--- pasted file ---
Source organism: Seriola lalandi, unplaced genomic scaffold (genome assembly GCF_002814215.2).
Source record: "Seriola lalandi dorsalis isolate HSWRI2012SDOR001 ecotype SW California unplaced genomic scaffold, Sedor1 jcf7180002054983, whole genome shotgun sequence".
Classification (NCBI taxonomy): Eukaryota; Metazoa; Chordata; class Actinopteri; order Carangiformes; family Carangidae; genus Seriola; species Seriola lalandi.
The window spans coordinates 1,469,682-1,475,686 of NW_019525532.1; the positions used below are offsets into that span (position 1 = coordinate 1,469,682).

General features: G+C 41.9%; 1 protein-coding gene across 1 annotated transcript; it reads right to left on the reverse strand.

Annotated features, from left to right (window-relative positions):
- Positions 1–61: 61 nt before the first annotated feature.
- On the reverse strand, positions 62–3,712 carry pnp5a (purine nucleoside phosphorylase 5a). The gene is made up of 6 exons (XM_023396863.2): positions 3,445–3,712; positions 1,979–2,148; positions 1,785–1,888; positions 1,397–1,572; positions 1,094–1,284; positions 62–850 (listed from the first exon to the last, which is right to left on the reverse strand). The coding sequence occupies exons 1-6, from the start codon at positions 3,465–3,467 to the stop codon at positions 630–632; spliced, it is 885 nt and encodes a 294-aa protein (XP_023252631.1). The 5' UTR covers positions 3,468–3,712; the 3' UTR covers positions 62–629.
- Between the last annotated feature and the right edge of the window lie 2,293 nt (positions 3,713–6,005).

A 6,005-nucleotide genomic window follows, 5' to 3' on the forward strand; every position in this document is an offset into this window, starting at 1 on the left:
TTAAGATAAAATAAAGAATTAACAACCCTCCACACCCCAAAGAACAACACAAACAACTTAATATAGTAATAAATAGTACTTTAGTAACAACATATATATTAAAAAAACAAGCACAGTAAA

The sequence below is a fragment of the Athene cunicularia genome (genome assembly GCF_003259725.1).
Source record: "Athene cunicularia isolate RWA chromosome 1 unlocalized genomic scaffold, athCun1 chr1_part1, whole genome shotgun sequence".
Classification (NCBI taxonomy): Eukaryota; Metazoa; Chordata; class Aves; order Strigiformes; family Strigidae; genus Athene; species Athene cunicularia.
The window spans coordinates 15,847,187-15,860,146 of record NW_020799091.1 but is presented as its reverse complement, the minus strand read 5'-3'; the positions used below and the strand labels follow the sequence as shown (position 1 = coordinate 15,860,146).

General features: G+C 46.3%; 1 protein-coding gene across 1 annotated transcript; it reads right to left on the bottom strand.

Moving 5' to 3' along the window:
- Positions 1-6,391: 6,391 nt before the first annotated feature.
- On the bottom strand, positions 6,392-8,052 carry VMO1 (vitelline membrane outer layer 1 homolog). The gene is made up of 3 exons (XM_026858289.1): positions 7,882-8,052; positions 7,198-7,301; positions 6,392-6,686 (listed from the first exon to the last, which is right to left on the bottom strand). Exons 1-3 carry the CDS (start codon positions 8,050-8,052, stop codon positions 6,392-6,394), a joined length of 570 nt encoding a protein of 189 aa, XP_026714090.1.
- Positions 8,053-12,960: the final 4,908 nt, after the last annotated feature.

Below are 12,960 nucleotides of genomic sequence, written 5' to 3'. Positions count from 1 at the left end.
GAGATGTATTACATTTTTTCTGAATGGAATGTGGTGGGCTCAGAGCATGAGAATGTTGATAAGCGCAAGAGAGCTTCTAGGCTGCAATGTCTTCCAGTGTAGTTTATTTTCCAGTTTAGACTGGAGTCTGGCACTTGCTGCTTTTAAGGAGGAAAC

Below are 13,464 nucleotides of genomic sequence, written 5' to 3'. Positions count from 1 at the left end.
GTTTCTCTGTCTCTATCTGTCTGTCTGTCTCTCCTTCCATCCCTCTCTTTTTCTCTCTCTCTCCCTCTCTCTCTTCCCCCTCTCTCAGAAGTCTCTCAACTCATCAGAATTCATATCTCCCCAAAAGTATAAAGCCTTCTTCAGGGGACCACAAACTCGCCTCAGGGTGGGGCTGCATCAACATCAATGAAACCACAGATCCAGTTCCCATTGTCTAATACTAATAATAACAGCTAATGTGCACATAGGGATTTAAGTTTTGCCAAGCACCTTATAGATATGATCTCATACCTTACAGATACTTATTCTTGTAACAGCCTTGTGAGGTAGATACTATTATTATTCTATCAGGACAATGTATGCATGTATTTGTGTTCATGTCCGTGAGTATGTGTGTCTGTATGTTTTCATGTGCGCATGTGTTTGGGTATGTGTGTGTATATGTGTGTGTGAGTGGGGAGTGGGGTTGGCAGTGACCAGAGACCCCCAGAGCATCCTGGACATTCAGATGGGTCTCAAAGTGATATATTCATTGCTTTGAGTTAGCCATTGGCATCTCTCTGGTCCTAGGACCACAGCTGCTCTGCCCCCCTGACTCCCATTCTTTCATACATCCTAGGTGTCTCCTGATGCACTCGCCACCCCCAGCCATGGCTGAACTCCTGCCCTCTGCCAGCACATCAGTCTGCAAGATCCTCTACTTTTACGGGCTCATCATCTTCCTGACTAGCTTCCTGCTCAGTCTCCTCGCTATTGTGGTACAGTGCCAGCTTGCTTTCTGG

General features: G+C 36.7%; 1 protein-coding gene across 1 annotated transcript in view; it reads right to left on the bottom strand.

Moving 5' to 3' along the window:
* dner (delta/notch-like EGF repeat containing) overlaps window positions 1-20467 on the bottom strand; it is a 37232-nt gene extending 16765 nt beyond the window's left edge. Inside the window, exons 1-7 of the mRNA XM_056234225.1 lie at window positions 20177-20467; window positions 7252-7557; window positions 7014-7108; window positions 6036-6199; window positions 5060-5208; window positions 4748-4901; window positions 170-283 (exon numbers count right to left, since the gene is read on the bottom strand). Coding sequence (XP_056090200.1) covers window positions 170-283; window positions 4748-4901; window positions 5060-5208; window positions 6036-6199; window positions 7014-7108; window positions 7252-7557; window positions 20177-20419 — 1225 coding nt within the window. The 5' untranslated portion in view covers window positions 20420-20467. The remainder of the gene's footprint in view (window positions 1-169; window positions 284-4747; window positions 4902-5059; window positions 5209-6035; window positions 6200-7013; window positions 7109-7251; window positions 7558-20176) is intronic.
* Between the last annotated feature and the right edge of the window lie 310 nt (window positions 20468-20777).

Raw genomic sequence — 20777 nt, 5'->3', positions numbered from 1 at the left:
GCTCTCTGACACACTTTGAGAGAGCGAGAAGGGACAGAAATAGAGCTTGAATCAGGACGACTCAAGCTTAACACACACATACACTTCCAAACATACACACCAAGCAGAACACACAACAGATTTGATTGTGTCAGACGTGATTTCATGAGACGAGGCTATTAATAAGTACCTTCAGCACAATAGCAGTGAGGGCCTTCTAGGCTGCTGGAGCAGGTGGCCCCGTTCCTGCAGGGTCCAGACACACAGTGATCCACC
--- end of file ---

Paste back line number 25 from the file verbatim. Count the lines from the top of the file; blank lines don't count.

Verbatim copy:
General features: G+C 36.7%; 1 protein-coding gene across 1 annotated transcript in view; it reads right to left on the bottom strand.